he was just describing the right and left ventricle
of the heart—asked me if I had ever
seen the heart of a human being preserved?
“God bless me, no!” said I. “That mine
has often ached, is true, and yet I never had
a wish to see one. Do you think, doctor,
that a love-sick lady or gentleman would
find any relief from seeing a wounded heart?”

“No, madam; but they might find relief
from each other; that is, by pouring in each
other’s bosoms tender expressions.”
“You
are the first physician I ever knew that could
prescribe a remedy for the heart-ache; you
surpass the great Italian doctor, Orsi Cure-
all
, who advertised remedies for all diseases.
Your fortune will now be made; as soon as
the young people see you, they will give you
all you ask, if you can relieve them.”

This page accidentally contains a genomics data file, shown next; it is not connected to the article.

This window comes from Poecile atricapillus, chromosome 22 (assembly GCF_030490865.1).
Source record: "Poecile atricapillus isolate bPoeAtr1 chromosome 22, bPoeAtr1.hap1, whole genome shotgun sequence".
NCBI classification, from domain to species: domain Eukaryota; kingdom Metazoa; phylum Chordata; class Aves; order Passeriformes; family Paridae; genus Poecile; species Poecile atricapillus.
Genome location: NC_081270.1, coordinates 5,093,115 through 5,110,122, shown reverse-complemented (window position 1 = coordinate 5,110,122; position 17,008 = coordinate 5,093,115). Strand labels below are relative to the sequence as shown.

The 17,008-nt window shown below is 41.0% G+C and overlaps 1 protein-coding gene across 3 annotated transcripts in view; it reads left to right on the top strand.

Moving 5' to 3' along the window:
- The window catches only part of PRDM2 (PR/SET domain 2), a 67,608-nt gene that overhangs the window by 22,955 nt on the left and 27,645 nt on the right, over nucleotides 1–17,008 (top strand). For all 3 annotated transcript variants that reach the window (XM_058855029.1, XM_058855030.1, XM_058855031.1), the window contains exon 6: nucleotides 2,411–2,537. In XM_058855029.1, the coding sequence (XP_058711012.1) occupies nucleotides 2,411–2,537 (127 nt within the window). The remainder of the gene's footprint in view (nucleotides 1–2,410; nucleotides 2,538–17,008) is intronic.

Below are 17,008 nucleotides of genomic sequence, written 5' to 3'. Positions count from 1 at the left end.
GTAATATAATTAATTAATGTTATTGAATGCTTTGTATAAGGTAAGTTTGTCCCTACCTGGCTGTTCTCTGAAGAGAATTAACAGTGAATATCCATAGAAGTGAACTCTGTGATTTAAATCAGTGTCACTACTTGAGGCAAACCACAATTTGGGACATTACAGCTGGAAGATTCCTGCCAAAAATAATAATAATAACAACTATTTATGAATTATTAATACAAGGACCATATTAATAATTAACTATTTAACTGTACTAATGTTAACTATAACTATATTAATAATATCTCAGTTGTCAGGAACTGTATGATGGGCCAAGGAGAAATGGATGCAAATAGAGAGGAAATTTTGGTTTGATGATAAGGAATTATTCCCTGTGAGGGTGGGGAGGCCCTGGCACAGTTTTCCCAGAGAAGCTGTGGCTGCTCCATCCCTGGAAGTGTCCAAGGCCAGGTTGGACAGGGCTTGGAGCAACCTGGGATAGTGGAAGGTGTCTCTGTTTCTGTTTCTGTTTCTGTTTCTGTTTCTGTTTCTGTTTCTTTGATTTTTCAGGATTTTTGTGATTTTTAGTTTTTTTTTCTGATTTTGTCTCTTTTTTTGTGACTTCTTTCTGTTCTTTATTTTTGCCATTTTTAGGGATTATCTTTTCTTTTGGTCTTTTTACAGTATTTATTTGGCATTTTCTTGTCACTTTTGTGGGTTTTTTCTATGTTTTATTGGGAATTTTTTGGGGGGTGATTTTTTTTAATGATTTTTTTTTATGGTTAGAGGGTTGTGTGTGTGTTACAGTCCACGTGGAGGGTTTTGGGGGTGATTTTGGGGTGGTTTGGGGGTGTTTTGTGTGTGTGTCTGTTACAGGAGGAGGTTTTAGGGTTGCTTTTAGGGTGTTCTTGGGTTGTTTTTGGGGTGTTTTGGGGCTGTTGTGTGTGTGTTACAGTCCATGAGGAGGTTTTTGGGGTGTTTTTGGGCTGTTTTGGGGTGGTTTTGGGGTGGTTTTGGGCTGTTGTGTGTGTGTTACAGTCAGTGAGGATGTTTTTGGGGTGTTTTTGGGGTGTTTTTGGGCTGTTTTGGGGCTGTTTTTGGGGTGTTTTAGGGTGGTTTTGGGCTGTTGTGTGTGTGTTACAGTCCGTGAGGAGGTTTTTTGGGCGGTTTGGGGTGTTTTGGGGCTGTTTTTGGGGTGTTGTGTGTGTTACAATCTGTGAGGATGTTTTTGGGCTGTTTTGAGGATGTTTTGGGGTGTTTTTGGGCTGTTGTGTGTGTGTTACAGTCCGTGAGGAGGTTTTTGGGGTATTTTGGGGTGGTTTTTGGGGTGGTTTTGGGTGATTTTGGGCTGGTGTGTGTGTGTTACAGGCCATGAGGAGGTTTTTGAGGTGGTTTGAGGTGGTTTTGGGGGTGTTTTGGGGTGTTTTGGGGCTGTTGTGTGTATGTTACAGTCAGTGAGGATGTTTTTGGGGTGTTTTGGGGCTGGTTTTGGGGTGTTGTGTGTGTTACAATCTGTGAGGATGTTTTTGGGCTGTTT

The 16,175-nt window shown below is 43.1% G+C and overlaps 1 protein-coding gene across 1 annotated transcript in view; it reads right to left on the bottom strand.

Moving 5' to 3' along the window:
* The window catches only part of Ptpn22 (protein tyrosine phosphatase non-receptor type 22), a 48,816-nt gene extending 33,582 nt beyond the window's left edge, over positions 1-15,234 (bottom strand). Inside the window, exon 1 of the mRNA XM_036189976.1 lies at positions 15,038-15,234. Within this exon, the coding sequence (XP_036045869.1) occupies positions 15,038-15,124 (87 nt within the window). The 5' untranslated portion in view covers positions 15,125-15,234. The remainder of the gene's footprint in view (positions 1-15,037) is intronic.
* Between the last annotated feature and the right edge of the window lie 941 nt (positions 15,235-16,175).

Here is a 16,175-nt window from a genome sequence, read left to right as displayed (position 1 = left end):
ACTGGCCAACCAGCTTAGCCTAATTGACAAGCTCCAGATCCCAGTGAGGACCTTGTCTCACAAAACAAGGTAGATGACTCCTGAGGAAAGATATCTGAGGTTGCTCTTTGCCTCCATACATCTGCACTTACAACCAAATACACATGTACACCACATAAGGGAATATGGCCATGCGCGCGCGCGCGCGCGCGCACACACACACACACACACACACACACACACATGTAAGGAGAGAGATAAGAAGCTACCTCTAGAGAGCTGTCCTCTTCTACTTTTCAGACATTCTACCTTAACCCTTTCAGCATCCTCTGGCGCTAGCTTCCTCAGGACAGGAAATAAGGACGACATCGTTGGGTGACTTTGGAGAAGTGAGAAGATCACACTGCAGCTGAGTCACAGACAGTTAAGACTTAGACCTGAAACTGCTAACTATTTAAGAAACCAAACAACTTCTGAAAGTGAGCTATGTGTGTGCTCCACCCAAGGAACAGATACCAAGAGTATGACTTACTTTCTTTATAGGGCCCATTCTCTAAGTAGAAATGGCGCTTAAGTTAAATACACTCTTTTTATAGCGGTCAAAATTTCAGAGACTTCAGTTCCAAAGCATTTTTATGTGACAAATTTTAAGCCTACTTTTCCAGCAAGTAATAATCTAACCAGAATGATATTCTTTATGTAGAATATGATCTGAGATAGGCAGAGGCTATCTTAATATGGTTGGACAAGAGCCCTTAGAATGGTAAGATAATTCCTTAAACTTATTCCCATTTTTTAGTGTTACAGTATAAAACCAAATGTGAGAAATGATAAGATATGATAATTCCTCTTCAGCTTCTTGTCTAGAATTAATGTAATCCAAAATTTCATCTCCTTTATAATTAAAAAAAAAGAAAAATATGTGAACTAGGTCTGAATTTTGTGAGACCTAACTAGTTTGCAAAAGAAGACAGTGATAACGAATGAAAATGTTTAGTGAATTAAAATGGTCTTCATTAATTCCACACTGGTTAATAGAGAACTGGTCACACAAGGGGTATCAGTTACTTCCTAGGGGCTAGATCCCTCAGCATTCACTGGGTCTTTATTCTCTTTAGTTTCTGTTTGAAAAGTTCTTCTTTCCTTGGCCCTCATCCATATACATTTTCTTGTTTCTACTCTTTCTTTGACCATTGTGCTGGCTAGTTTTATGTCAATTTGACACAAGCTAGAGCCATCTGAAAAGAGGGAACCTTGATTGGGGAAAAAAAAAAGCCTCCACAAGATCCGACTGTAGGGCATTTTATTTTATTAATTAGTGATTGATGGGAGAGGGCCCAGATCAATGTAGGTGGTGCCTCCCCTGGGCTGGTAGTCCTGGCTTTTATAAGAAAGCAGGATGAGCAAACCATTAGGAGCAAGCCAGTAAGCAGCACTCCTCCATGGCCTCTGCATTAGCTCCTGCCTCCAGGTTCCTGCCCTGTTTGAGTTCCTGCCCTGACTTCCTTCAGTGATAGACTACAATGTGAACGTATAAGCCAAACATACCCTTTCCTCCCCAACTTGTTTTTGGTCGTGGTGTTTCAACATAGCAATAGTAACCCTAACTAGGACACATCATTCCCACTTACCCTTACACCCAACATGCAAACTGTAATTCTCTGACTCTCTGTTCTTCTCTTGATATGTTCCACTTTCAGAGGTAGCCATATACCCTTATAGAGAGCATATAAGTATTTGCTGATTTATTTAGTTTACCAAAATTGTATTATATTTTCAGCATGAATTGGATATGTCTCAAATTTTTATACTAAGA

My nephew then spoke, after attending
patiently: “I think the practice of physic a
very desirable employment, and had I sufficient
funds to support me, I would immediately 9(4)v 104
commence the study; for what can
afford the mind greater satisfaction than administering
to the sons and daughters of affliction
potent medicines that will heal them?
What is life without health? Only a vapour,
and riches and honours are no satisfaction
without it. I am very desirous to relieve the
wretched; it ever gives me satisfaction;
doubly so will it be when success accompanies
my prescriptions.”

“Ah, my dear nephew, do you think that
studying physic will afford you pleasure? If
so, my purse is at your service. Step, then,
boldly forward; study Hippocrates, Sydenham
and Cullen, and may you be as skilful as